Friends Say Former Alice In Chains Bassist Starr Was Not Suicidal
So I guess if the toxicology results come back, showing the original bassist for Alice in Chains dies from an overdose, at least we’ll know it was accidental.
According to The Salt Lake Tribune, Mike Starr may have had his addiction problems, but was on the road to recovery and didn’t commit suicide — this, says two of his friends the paper caught up with.
“I don’t think this was a suicide,” said Brett Gunn of Salt Lake City, Starr’s Alcoholics Anonymous sponsor. “We had a lot of plans.”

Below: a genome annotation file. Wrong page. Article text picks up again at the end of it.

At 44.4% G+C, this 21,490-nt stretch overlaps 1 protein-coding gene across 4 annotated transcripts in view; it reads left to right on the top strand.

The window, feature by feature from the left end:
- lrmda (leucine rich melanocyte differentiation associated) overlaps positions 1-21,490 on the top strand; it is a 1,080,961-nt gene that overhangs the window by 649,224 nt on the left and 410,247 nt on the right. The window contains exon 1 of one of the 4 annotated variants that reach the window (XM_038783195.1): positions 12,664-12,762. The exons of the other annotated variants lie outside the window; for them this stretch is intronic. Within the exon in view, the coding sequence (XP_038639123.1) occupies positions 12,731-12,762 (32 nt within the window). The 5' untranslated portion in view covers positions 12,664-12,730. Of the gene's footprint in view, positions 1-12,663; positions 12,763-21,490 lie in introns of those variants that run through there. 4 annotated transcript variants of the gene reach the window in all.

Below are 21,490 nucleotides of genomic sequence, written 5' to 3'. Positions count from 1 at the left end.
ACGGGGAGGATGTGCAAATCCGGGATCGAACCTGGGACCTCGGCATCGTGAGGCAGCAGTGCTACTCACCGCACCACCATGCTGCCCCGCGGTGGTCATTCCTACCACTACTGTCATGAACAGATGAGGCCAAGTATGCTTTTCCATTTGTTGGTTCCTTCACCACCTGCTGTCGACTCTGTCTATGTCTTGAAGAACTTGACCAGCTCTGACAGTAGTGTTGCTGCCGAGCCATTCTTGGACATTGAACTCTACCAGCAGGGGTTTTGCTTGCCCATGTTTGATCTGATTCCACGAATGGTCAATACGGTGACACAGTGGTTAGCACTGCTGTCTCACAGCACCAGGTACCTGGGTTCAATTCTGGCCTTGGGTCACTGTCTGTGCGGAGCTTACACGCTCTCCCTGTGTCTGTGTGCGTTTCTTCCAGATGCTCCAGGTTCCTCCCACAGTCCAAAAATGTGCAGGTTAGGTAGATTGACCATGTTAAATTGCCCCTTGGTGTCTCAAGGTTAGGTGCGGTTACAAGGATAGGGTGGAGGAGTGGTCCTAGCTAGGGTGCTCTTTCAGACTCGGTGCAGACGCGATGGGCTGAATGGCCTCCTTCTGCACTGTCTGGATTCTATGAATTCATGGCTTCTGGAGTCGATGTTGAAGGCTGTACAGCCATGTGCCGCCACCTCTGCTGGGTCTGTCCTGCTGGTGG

The paper says Starr was living in the 1900 block of Richards Street with two musicians: Spencer Roddan, who had known Starr for several years after being introduced to him by a friend, Travis Meeks. Wasn’t that the name of the bad guy from “Trading Places?”
Roddan and Meeks were rehab buddies, having met during a stint at Utah’s Cirque Lodge Drug Rehab Center in Sundance. Meeks, the frontman of the rock band Days of the New, reportedly found Starr’s body at about 1 p.m. Tuesday in Roddan’s house.
“I don’t think [his death] was intentional,” said Roddan. “Our deal was he had to be clean. He said he was going to make me proud.”
Because you can always trust what junkies tell you. I have nothing but respect for Mike Starr and his music, and I am sad about this tragic loss. But these friends? They should’ve done more. I mean, talk is one thing.